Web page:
Posted by Paul Roma, on October 7, 2016
Well, that was fast.
Remember all those massive, mega-billion dollar data lakes we all kept hearing about over the past few years? With the exception of the US government, we’ll probably never see their likes again. Many of the large organizations that were pursuing those data lakes (not to mention countless smaller ones) have largely changed course. Why? The answer is actually not so surprising, even if this particular outcome is.
Many of the CIOs I talk to these days are no longer thinking of their insight systems (analytics tools, data lakes, etc.) as separate from the rest of the business, or the enterprise systems that support them. They’re managing these insights systems more as a portfolio of analytics systems–a true ROI play. As a result, large investments are broken into smaller, more agile investments. The technology organization may be shepherding 500 analytics projects rather than just 5 high-profile initiatives–enabling and supporting 10,000 people, for example, rather than just a hundred. In that environment, a massive data lake starts to make less sense–even if all those 500 projects tap into it. It’s just too resource-intensive.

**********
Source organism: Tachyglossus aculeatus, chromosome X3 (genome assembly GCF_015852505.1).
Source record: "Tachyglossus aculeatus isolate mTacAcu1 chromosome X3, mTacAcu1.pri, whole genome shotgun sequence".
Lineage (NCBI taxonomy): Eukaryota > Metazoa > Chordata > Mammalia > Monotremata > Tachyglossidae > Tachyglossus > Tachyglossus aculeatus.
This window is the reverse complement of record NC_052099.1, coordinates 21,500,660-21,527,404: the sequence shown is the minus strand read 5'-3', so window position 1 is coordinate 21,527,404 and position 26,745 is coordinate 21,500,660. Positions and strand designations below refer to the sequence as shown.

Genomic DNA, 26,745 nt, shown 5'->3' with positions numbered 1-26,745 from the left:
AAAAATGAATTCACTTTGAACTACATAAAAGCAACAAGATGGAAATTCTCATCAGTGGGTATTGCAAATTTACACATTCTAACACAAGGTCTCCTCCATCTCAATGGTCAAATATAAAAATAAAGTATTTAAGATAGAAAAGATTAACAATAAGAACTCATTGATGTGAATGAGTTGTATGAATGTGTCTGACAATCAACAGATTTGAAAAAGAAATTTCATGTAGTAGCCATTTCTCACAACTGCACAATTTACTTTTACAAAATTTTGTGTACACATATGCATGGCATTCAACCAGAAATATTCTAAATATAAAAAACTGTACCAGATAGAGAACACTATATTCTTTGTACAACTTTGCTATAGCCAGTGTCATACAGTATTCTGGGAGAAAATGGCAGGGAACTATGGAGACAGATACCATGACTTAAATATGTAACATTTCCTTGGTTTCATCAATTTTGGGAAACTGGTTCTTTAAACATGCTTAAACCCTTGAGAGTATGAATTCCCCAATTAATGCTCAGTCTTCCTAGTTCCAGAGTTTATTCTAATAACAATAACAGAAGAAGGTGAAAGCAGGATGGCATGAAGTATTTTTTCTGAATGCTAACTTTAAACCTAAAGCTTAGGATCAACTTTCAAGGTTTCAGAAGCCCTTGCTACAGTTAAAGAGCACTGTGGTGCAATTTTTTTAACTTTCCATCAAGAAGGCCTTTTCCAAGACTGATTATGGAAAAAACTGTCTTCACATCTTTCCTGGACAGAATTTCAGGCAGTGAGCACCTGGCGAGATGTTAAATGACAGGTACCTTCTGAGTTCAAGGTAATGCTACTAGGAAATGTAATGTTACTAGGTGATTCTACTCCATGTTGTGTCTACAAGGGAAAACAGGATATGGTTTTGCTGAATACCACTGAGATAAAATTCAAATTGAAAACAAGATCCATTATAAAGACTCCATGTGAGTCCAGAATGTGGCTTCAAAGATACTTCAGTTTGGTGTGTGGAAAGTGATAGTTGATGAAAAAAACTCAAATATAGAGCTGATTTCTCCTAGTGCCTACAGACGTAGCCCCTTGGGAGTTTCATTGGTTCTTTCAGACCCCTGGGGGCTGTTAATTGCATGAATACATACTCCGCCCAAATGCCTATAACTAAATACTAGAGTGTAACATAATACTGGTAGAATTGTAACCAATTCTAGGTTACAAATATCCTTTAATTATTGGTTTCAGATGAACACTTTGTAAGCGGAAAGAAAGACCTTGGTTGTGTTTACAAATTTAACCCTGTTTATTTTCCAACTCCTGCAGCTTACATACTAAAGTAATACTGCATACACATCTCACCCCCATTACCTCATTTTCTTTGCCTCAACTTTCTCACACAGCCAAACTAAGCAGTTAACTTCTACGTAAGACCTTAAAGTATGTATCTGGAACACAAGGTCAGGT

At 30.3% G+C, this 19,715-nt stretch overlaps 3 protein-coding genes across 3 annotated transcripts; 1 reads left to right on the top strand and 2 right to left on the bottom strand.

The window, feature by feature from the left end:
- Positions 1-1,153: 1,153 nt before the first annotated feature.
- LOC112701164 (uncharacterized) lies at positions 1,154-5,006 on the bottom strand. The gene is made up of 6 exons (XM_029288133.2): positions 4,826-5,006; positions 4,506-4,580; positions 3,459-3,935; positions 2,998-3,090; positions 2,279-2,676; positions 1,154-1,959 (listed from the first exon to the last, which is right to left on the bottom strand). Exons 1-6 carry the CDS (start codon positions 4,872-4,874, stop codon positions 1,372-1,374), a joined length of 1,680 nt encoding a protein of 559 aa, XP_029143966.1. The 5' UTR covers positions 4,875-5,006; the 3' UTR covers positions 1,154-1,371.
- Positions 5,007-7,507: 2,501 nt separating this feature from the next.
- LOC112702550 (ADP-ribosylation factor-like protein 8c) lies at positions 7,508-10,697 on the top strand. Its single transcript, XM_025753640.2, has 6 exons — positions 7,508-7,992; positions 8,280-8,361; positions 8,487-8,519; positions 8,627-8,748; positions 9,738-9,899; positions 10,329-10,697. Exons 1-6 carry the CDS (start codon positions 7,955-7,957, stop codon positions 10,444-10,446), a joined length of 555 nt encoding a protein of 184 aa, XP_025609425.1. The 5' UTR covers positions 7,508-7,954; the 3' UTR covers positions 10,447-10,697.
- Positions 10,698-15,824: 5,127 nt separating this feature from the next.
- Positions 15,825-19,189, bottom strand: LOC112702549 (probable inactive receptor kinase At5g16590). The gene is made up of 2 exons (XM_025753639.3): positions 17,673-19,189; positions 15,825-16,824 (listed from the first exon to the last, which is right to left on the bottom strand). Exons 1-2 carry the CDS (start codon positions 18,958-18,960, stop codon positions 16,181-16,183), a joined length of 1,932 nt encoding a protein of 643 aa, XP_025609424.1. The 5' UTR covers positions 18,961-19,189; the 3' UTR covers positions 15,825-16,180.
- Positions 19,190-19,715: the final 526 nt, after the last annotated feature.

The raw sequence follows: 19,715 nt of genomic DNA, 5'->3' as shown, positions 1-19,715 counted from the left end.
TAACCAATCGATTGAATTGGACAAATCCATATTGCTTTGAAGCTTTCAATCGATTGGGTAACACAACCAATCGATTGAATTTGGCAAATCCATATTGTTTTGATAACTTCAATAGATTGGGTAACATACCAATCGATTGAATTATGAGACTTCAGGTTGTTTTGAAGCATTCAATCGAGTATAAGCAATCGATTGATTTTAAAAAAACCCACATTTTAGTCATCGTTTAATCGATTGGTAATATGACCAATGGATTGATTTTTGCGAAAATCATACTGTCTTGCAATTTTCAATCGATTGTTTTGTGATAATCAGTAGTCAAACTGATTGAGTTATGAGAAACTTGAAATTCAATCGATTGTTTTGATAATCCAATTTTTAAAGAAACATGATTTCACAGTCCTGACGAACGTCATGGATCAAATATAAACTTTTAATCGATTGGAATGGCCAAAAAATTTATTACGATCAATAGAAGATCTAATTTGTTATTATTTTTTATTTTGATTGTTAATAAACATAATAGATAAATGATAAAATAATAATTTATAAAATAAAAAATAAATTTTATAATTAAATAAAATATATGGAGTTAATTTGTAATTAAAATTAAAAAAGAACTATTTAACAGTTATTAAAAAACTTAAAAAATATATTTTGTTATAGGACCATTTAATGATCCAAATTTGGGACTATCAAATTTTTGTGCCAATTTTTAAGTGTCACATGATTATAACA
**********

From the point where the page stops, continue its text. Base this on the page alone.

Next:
Meanwhile, the need to tap into a large volume of data isn’t going away. In lieu of a huge, proprietary data lake, what options are there? This is where CIOs are getting creative, creating a network of smaller, more manageable data lakes, for example, supplementing their data with that provided by other organizations.